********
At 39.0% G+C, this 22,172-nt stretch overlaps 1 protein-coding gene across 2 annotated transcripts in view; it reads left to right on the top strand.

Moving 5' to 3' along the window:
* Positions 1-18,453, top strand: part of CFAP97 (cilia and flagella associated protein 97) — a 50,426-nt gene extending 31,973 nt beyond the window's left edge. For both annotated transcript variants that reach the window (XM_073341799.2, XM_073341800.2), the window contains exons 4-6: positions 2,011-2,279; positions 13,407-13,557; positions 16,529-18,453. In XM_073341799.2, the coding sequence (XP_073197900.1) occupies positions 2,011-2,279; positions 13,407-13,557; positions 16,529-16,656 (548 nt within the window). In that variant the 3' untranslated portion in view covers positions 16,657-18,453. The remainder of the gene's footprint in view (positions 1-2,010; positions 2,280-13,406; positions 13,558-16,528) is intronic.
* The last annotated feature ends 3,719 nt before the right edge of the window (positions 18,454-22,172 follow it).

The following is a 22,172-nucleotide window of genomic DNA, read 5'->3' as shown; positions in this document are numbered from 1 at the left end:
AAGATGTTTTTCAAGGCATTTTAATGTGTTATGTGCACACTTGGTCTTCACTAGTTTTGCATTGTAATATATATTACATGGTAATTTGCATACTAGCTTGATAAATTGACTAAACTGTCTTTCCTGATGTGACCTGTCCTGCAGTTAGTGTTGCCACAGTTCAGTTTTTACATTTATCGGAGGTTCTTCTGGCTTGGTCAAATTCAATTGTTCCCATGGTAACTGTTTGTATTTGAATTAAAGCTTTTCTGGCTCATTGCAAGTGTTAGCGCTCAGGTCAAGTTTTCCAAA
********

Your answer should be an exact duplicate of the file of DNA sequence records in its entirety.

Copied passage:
At 39.0% G+C, this 22,172-nt stretch overlaps 1 protein-coding gene across 2 annotated transcripts in view; it reads left to right on the top strand.

Moving 5' to 3' along the window:
* Positions 1-18,453, top strand: part of CFAP97 (cilia and flagella associated protein 97) — a 50,426-nt gene extending 31,973 nt beyond the window's left edge. For both annotated transcript variants that reach the window (XM_073341799.2, XM_073341800.2), the window contains exons 4-6: positions 2,011-2,279; positions 13,407-13,557; positions 16,529-18,453. In XM_073341799.2, the coding sequence (XP_073197900.1) occupies positions 2,011-2,279; positions 13,407-13,557; positions 16,529-16,656 (548 nt within the window). In that variant the 3' untranslated portion in view covers positions 16,657-18,453. The remainder of the gene's footprint in view (positions 1-2,010; positions 2,280-13,406; positions 13,558-16,528) is intronic.
* The last annotated feature ends 3,719 nt before the right edge of the window (positions 18,454-22,172 follow it).

The following is a 22,172-nucleotide window of genomic DNA, read 5'->3' as shown; positions in this document are numbered from 1 at the left end:
AAGATGTTTTTCAAGGCATTTTAATGTGTTATGTGCACACTTGGTCTTCACTAGTTTTGCATTGTAATATATATTACATGGTAATTTGCATACTAGCTTGATAAATTGACTAAACTGTCTTTCCTGATGTGACCTGTCCTGCAGTTAGTGTTGCCACAGTTCAGTTTTTACATTTATCGGAGGTTCTTCTGGCTTGGTCAAATTCAATTGTTCCCATGGTAACTGTTTGTATTTGAATTAAAGCTTTTCTGGCTCATTGCAAGTGTTAGCGCTCAGGTCAAGTTTTCCAAA